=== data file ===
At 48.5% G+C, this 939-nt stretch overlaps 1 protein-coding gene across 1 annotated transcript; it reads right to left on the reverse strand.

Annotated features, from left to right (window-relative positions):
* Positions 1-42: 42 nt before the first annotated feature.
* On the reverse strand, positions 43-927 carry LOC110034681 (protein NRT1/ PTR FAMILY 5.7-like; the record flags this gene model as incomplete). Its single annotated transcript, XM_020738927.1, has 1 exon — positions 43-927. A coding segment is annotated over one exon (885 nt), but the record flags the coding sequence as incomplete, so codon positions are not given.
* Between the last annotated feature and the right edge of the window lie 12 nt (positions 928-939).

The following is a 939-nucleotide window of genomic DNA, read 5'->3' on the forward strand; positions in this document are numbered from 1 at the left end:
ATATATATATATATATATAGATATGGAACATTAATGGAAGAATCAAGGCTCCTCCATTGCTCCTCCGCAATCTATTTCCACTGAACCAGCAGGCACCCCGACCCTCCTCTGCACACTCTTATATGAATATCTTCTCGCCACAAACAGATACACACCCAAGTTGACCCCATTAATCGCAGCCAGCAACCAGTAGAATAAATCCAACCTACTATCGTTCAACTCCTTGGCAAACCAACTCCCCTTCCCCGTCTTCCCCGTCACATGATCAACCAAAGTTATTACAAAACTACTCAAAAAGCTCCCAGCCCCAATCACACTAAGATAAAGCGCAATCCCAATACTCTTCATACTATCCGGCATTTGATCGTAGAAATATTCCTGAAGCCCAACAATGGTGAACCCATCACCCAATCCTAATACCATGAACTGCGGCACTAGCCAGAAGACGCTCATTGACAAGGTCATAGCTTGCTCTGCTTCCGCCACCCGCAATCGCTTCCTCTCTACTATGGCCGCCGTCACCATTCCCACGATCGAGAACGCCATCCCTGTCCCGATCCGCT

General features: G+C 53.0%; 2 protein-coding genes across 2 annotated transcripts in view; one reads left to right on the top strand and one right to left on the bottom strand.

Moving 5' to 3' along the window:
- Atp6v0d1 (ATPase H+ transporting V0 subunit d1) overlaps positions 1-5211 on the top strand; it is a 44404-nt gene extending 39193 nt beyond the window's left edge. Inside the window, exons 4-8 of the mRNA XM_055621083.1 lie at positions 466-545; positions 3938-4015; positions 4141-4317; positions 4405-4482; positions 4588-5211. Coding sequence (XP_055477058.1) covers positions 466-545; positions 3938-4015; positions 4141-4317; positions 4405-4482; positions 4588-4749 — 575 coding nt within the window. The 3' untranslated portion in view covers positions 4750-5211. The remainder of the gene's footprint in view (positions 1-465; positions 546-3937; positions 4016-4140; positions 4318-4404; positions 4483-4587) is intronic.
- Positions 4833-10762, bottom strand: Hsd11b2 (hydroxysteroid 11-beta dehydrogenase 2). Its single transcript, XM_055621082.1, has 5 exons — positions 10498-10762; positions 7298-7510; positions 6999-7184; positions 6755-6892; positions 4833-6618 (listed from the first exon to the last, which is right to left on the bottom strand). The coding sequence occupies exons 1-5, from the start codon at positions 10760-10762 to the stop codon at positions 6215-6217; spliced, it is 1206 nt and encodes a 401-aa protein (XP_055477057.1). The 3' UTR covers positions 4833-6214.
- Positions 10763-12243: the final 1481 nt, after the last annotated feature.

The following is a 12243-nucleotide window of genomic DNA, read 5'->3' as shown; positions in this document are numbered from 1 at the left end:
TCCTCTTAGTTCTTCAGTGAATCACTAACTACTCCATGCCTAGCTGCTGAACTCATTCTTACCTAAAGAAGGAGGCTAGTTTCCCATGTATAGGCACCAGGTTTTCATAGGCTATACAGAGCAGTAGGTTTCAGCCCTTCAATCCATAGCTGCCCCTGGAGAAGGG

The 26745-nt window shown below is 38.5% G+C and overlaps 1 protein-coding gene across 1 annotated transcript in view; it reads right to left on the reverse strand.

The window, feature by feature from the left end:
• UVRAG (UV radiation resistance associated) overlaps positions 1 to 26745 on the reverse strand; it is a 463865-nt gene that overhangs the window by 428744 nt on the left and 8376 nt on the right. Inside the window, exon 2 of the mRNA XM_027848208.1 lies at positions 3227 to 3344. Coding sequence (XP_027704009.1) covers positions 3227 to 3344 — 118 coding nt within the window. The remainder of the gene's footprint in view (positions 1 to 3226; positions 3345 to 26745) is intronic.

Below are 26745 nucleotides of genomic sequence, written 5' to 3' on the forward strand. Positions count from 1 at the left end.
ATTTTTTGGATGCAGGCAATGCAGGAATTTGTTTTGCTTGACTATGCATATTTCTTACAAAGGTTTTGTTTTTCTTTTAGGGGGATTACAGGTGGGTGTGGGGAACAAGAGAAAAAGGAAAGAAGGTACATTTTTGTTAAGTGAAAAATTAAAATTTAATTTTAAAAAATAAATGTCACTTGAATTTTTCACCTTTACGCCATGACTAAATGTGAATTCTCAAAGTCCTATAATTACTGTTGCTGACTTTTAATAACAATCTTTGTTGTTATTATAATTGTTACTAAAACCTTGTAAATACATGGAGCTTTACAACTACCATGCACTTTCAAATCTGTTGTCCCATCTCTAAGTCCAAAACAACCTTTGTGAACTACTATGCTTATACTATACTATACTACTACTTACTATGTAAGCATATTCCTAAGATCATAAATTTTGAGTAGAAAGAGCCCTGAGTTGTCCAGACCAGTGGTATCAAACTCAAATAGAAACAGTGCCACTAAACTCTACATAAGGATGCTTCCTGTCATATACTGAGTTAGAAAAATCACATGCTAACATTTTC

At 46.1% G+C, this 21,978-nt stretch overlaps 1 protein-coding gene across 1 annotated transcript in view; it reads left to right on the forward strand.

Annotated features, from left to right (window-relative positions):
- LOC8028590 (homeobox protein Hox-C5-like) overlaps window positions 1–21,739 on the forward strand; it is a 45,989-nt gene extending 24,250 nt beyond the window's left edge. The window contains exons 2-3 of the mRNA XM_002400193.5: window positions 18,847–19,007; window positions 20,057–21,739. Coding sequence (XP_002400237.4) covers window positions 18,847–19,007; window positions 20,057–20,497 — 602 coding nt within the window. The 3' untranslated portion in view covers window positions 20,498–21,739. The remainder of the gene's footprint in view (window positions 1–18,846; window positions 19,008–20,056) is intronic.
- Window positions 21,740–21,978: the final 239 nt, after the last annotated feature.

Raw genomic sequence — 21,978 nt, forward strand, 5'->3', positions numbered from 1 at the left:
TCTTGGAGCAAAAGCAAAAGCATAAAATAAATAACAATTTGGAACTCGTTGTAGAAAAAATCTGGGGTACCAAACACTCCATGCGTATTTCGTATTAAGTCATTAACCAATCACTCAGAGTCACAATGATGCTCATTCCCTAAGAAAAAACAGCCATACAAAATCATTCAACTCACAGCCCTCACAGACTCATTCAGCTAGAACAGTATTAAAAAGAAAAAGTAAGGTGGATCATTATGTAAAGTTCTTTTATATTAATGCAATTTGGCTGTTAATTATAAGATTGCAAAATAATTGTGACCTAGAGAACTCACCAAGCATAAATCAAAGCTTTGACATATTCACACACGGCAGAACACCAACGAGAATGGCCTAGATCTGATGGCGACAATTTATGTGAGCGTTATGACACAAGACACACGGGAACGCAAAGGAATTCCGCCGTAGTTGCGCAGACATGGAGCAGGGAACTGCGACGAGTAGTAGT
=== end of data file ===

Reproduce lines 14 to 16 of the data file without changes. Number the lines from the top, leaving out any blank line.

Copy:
TCCTCTTAGTTCTTCAGTGAATCACTAACTACTCCATGCCTAGCTGCTGAACTCATTCTTACCTAAAGAAGGAGGCTAGTTTCCCATGTATAGGCACCAGGTTTTCATAGGCTATACAGAGCAGTAGGTTTCAGCCCTTCAATCCATAGCTGCCCCTGGAGAAGGG

The 26745-nt window shown below is 38.5% G+C and overlaps 1 protein-coding gene across 1 annotated transcript in view; it reads right to left on the reverse strand.

The window, feature by feature from the left end: